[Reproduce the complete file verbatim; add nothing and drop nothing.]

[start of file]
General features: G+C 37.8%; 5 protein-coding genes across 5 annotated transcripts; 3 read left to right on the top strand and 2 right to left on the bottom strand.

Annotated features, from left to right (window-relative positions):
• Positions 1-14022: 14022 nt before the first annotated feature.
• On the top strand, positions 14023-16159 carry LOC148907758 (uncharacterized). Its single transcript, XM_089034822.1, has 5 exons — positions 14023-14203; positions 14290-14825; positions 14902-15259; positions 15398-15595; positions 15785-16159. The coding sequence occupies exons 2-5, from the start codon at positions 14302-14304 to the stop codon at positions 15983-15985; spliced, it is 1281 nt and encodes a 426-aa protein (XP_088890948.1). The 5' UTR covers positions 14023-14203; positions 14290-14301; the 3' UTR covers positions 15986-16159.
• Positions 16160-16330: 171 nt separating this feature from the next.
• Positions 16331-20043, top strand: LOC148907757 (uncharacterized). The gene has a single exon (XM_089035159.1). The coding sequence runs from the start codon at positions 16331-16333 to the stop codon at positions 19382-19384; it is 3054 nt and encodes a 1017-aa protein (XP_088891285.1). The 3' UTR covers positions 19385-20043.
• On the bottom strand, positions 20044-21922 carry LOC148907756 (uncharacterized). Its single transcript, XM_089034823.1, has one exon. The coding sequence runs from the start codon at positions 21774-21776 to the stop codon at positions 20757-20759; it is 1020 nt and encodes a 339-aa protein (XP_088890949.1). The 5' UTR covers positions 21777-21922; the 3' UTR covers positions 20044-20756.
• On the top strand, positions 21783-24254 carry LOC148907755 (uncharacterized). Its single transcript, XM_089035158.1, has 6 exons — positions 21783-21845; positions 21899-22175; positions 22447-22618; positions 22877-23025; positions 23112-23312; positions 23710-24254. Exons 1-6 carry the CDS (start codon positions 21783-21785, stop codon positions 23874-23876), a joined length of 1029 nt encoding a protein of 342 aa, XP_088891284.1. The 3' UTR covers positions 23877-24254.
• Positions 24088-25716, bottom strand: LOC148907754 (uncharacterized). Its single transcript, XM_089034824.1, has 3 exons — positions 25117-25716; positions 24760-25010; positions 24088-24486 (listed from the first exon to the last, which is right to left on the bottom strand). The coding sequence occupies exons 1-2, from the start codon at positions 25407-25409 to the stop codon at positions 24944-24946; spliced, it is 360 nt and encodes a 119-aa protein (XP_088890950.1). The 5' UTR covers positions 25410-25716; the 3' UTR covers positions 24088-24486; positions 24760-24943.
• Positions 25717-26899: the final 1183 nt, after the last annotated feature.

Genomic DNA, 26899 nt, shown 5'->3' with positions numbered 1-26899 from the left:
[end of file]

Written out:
General features: G+C 37.8%; 5 protein-coding genes across 5 annotated transcripts; 3 read left to right on the top strand and 2 right to left on the bottom strand.

Annotated features, from left to right (window-relative positions):
• Positions 1-14022: 14022 nt before the first annotated feature.
• On the top strand, positions 14023-16159 carry LOC148907758 (uncharacterized). Its single transcript, XM_089034822.1, has 5 exons — positions 14023-14203; positions 14290-14825; positions 14902-15259; positions 15398-15595; positions 15785-16159. The coding sequence occupies exons 2-5, from the start codon at positions 14302-14304 to the stop codon at positions 15983-15985; spliced, it is 1281 nt and encodes a 426-aa protein (XP_088890948.1). The 5' UTR covers positions 14023-14203; positions 14290-14301; the 3' UTR covers positions 15986-16159.
• Positions 16160-16330: 171 nt separating this feature from the next.
• Positions 16331-20043, top strand: LOC148907757 (uncharacterized). The gene has a single exon (XM_089035159.1). The coding sequence runs from the start codon at positions 16331-16333 to the stop codon at positions 19382-19384; it is 3054 nt and encodes a 1017-aa protein (XP_088891285.1). The 3' UTR covers positions 19385-20043.
• On the bottom strand, positions 20044-21922 carry LOC148907756 (uncharacterized). Its single transcript, XM_089034823.1, has one exon. The coding sequence runs from the start codon at positions 21774-21776 to the stop codon at positions 20757-20759; it is 1020 nt and encodes a 339-aa protein (XP_088890949.1). The 5' UTR covers positions 21777-21922; the 3' UTR covers positions 20044-20756.
• On the top strand, positions 21783-24254 carry LOC148907755 (uncharacterized). Its single transcript, XM_089035158.1, has 6 exons — positions 21783-21845; positions 21899-22175; positions 22447-22618; positions 22877-23025; positions 23112-23312; positions 23710-24254. Exons 1-6 carry the CDS (start codon positions 21783-21785, stop codon positions 23874-23876), a joined length of 1029 nt encoding a protein of 342 aa, XP_088891284.1. The 3' UTR covers positions 23877-24254.
• Positions 24088-25716, bottom strand: LOC148907754 (uncharacterized). Its single transcript, XM_089034824.1, has 3 exons — positions 25117-25716; positions 24760-25010; positions 24088-24486 (listed from the first exon to the last, which is right to left on the bottom strand). The coding sequence occupies exons 1-2, from the start codon at positions 25407-25409 to the stop codon at positions 24944-24946; spliced, it is 360 nt and encodes a 119-aa protein (XP_088890950.1). The 5' UTR covers positions 25410-25716; the 3' UTR covers positions 24088-24486; positions 24760-24943.
• Positions 25717-26899: the final 1183 nt, after the last annotated feature.

Genomic DNA, 26899 nt, shown 5'->3' with positions numbered 1-26899 from the left: